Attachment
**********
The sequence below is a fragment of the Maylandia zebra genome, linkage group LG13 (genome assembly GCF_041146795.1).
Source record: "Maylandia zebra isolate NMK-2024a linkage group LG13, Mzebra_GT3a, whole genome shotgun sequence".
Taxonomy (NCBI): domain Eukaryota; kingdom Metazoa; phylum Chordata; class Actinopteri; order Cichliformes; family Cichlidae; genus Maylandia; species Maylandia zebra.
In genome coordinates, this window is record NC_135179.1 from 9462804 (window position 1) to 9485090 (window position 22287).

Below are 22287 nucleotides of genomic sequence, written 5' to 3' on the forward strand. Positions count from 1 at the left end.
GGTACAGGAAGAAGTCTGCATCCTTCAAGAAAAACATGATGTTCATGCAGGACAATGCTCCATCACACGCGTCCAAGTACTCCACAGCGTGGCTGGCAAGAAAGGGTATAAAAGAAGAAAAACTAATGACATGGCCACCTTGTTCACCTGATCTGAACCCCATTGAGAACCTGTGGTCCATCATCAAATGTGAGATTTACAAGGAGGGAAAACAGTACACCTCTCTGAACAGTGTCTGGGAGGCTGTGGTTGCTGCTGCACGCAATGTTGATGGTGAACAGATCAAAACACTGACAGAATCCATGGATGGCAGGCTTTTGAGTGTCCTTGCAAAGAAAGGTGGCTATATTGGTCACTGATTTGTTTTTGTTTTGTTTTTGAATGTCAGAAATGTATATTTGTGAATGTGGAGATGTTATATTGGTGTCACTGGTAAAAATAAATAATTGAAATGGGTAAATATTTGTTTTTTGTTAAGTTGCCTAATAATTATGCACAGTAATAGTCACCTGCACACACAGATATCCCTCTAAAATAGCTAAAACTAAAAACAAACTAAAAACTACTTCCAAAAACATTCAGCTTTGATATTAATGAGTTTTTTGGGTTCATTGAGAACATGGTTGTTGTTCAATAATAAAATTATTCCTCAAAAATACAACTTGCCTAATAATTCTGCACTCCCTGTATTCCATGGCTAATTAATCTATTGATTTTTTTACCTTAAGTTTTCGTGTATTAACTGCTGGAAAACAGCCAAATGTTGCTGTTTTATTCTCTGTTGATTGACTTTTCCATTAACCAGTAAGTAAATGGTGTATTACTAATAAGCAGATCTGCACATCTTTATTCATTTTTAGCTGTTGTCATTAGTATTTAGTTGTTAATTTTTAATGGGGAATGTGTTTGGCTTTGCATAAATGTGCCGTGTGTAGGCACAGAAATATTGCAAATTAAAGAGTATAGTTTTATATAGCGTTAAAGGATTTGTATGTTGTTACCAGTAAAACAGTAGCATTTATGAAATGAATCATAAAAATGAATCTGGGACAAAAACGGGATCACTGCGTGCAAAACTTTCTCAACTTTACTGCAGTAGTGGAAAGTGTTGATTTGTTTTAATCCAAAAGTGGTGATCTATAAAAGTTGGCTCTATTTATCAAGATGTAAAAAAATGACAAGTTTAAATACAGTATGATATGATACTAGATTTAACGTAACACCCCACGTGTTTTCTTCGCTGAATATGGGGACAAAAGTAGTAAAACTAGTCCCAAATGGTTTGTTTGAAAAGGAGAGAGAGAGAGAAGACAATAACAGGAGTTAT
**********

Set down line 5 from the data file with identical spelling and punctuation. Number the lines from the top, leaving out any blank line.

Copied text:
Below are 22287 nucleotides of genomic sequence, written 5' to 3' on the forward strand. Positions count from 1 at the left end.